like time, wounds our heals.
Inside the Chapel theater
quiet introspection, solitude,
each man's personal interpretation
of his own grief and loss.
A single daisy blooms on the lawn,
the collateral beauty of tears.

In the Chapel,
this little light of mine,
an orange glow.

Ray Scott

.
.BIBLIOGRAPHY 

1. Ueda, M. (1978 ), Modern Japanese Haiku, University of Toronto 
2. Okazaki, T. (1986), New Cicada Haiku, v. 3 N. 2 p25-28 
3. ibid. 
4. ibid. 
5. ibid. 
6a. Hass, R. (1994), The Essential Haiku, p. 3-7.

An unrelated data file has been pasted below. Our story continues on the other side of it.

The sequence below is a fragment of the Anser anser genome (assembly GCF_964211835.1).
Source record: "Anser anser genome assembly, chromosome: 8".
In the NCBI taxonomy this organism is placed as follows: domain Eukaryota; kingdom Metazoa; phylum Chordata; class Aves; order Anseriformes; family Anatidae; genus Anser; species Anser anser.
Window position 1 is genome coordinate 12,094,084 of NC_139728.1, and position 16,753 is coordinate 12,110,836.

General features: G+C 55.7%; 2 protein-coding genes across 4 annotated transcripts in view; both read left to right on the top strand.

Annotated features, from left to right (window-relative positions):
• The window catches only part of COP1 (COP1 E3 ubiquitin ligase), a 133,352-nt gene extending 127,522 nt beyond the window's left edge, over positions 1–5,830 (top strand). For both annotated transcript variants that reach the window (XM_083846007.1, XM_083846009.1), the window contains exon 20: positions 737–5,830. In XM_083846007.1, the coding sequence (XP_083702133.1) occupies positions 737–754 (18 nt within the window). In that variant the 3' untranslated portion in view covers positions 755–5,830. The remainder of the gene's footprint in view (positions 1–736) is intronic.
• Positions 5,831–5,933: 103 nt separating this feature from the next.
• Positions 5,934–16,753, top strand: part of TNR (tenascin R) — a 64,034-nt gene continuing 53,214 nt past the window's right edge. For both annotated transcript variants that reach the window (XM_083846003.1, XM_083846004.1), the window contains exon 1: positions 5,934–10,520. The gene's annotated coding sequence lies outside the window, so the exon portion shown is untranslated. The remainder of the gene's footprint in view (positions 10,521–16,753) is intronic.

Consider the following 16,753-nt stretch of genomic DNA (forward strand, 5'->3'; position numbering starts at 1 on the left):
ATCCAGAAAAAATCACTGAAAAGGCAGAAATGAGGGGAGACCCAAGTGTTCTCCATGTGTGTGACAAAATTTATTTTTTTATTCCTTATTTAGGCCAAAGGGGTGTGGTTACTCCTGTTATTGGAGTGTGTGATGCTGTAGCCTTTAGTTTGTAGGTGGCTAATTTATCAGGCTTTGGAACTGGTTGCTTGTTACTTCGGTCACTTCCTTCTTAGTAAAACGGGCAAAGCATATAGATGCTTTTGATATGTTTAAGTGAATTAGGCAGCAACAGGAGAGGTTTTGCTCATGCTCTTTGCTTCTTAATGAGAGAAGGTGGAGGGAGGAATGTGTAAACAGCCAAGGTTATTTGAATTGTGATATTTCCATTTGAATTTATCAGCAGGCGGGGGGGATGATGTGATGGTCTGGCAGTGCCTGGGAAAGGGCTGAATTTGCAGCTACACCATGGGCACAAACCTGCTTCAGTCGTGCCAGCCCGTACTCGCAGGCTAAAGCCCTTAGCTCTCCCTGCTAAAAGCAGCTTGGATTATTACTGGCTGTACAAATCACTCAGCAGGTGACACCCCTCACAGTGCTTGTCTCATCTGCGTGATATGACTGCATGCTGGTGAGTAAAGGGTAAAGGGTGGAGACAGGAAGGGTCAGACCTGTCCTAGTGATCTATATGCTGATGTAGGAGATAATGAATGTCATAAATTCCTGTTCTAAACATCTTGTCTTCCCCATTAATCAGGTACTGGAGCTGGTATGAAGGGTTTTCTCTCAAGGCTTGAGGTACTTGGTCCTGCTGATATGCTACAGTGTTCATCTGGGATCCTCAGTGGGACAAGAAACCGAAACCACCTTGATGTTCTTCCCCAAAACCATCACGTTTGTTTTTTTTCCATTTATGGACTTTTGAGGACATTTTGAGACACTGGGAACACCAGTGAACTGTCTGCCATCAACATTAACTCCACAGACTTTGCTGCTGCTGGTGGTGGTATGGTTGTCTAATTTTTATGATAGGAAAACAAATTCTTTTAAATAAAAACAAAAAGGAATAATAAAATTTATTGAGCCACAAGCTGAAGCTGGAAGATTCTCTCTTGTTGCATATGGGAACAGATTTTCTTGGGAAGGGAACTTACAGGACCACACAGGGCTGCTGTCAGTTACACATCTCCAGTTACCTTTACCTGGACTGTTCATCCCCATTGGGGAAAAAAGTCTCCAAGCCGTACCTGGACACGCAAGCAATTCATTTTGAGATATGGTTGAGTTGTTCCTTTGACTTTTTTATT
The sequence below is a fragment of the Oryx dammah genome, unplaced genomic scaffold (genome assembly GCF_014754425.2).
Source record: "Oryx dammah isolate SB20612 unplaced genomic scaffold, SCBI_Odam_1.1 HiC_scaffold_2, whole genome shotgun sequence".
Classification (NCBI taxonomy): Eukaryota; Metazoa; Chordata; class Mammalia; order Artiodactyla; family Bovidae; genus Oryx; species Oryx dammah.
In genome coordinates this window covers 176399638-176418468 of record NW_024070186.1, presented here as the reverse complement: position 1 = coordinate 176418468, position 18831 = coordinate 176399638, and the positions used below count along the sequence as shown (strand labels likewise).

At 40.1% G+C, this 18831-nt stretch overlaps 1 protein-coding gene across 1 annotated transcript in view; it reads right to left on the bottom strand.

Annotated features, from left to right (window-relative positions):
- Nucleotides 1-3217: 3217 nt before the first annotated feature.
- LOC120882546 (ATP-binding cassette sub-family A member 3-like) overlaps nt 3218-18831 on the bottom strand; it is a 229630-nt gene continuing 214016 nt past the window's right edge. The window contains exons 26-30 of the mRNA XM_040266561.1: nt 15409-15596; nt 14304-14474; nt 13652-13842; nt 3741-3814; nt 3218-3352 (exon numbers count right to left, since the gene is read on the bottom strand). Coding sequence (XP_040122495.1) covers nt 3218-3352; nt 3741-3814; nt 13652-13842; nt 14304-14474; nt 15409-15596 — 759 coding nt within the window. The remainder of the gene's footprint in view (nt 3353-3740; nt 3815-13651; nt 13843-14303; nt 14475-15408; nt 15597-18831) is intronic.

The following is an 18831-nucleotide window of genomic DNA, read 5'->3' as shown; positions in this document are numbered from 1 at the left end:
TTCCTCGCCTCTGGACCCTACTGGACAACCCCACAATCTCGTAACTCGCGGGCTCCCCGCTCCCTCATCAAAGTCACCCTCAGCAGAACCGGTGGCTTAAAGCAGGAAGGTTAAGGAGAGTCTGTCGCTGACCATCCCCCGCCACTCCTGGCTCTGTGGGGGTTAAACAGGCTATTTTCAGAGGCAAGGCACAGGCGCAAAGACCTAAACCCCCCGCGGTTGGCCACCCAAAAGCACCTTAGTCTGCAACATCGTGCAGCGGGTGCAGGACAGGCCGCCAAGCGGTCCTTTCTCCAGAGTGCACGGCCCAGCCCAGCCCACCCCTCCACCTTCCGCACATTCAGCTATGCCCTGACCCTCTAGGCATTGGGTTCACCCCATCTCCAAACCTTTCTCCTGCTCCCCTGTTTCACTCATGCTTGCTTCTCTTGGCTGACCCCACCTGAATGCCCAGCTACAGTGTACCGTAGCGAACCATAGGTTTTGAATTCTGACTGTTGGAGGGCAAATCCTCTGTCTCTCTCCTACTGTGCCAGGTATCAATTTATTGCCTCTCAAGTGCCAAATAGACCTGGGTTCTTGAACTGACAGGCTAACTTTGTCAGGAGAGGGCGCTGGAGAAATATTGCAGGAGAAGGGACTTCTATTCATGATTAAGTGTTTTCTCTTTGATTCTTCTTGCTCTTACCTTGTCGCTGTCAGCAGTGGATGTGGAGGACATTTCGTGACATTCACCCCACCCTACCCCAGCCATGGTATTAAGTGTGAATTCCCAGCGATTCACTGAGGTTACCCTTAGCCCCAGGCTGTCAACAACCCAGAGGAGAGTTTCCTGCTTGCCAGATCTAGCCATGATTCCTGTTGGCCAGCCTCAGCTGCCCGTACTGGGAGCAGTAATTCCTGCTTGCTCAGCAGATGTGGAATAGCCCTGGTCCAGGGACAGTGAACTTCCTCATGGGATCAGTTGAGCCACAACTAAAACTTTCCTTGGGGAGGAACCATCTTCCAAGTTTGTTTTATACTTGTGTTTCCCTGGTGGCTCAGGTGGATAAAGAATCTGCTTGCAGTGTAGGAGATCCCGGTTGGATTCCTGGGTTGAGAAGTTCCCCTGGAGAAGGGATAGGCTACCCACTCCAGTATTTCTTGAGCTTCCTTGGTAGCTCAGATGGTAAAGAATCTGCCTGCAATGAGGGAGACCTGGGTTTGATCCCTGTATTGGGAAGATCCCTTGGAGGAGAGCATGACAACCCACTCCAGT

6. Ueda, M. (1978), Modern Japanese Haiku, p 3-23 &
7. ibid. 
8. ibid, p 54, p 94 
8a.Kerr, Adrianne (1997) It s Better To Die Than to Want to be Different HMS Press 
9a. Jones (1985), The Brave Never Write Poetry, Coach House Press, p.83 
9. Jones (1984), Two Cops Kissing, HMS Press. 
10. Faiers,C. (1986), Foot Through The Ceiling, AYA Press 
11. Hryciuk, M. (1985), This Is Hilarious, Unfinished Monument Press 
12. Tidepool 4 and 5 (1987-88), Hamilton Haiku Press